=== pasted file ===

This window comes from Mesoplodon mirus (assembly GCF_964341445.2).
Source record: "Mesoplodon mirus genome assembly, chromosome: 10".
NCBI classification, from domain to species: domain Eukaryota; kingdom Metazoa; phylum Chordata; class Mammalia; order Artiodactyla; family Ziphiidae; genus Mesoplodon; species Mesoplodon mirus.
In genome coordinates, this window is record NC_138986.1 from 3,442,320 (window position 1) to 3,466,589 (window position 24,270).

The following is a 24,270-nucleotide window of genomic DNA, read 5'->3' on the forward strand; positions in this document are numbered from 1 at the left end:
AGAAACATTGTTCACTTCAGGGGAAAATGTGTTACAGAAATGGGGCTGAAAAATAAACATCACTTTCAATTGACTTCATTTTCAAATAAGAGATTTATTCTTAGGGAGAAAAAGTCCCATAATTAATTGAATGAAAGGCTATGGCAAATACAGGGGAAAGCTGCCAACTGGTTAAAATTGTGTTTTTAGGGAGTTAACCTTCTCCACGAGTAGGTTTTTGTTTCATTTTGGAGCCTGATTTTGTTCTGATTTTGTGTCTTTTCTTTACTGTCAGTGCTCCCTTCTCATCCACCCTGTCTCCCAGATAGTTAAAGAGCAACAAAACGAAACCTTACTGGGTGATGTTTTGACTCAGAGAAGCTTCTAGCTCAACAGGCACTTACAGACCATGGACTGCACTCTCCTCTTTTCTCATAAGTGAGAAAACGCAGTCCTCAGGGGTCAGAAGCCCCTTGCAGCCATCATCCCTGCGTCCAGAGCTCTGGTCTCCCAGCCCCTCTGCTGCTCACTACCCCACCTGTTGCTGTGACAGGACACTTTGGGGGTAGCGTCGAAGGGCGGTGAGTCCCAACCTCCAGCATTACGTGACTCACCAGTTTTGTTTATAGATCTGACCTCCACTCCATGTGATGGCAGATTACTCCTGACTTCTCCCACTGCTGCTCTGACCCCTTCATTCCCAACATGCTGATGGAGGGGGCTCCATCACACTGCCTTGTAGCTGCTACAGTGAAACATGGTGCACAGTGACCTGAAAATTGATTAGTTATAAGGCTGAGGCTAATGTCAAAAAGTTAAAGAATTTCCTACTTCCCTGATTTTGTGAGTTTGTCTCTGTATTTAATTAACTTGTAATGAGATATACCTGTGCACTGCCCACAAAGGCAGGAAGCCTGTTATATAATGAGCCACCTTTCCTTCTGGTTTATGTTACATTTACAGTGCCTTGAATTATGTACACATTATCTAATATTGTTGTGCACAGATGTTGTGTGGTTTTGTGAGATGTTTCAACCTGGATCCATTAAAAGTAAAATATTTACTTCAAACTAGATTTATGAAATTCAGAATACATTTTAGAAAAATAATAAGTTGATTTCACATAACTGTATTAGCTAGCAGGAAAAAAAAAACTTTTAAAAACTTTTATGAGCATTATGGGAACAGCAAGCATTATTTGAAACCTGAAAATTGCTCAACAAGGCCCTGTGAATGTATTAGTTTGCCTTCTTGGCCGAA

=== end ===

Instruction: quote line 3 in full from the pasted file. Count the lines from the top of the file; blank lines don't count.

NCBI classification, from domain to species: domain Eukaryota; kingdom Metazoa; phylum Chordata; class Mammalia; order Artiodactyla; family Ziphiidae; genus Mesoplodon; species Mesoplodon mirus.